A group of UK Attention Deficit Hyperactivity Disorder (ADHD) experts, including a senior consultant from the South Eastern Trust, are warning that delays in spotting ADHD in children can cause serious damage to their mental health.
It comes as they call for an urgent review of mental health policies for children with the disorder.
The group have issued a stark warning that young people in the UK with the common neurodevelopmental disorder remain at serious risk of social and mental health harm due to some of the longest and most complicated delays to diagnosis anywhere in Europe.
It is estimated that there are currently in the region of 40,000 people with ADHD in Northern Ireland.
A report launched on Friday highlights that nearly a third (28%) of children with ADHD can wait two or more years before receiving a diagnosis in the UK, despite the availability of several effective management strategies for the condition.
It also reveals that 51% of cases experienced a lack of recognition for ADHD as a real condition from those on the front lines of helping children, including GPs, specialists and school staff.
The report warns that if ignored, ADHD brings consequences that can range from school exclusion and increased risk of anxiety and depression through to self-harm and even suicide.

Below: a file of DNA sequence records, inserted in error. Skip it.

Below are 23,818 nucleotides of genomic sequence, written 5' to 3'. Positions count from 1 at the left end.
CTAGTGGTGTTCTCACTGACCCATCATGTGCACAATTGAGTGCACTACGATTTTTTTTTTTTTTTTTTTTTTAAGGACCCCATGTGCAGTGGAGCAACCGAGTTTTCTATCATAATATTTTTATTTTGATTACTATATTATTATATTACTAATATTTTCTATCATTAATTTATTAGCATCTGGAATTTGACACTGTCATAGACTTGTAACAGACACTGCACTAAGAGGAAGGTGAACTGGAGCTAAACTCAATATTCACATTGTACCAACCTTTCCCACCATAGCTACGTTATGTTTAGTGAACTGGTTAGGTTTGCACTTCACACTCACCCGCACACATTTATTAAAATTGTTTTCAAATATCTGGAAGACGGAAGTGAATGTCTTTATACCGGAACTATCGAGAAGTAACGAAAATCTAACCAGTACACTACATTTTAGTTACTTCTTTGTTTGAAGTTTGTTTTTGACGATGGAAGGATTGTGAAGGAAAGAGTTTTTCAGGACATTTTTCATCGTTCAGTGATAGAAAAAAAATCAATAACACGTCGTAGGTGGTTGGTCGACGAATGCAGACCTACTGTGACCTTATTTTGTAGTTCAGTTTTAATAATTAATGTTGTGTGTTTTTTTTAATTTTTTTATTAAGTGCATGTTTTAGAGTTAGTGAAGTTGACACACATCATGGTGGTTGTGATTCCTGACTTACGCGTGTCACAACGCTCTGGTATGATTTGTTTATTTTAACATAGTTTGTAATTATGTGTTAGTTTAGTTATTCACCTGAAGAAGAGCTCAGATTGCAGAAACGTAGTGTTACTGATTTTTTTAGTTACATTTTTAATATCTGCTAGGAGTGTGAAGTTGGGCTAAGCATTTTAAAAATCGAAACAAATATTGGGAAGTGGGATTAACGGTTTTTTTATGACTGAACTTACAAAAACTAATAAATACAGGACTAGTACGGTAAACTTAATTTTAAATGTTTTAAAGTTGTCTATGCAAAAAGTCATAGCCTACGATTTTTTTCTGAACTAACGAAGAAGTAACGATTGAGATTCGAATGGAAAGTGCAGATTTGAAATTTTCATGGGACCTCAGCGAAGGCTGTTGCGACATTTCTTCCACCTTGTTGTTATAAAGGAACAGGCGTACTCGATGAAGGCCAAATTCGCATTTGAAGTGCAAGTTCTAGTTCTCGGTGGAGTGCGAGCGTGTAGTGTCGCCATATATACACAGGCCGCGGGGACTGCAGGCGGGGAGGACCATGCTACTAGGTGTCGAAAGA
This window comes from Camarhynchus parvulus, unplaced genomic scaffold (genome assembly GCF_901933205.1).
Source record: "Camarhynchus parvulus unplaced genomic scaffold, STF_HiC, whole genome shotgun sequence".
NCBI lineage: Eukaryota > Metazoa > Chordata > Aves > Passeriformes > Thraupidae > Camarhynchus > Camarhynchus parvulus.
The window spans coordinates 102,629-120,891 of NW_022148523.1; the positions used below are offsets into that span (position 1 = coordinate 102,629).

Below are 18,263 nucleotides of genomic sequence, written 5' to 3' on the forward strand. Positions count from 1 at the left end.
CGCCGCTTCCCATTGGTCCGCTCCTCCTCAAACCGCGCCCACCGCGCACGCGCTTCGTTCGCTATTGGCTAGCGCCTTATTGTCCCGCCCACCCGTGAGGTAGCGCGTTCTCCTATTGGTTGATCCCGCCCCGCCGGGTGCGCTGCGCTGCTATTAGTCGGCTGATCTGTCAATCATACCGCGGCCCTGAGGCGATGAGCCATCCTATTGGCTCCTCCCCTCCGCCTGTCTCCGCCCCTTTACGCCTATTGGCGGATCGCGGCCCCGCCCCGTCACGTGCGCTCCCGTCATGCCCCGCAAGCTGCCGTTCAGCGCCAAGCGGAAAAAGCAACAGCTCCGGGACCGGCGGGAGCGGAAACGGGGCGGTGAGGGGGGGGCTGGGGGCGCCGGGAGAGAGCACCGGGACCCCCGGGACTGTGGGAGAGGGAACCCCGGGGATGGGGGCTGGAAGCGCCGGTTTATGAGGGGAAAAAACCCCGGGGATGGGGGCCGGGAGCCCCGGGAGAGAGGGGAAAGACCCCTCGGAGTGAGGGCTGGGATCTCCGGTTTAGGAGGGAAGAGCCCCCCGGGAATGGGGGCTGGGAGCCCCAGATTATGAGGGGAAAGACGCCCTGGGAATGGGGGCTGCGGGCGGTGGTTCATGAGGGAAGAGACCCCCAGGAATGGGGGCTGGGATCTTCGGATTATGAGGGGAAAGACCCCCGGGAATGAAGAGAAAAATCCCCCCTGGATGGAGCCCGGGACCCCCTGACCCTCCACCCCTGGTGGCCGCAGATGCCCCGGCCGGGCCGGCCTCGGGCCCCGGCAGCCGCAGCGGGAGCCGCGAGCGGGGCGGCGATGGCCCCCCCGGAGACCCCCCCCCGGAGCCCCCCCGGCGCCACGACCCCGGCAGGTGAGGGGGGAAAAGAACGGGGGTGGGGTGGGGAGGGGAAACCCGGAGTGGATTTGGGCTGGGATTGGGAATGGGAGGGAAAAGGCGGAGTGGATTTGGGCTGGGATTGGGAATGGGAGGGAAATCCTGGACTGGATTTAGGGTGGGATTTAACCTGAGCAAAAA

Attention deficit hyperactivity disorder (ADHD) is a neurodevelopmental disorder caused by structural and functional abnormalities in the brain that result in a group of behavioural symptoms including inattentiveness, hyperactivity and impulsiveness.
Dr Matthew McConkey, Consultant Paediatrician at the Lagan Valley Hospital in Lisburn believes much more needs to be done.
He said: "ADHD remains chronically underdiagnosed and access to services and treatment in the UK is woefully inconsistent."
Dr McConkey added: "Long-term solutions must be put in place by the NHS to ensure no child falls through the gaps - this includes improving the patient journey to diagnosis and challenging the stigma prevalent throughout the healthcare community."
The report includes results from a survey of 104 adults or parents of children diagnosed with ADHD across the UK.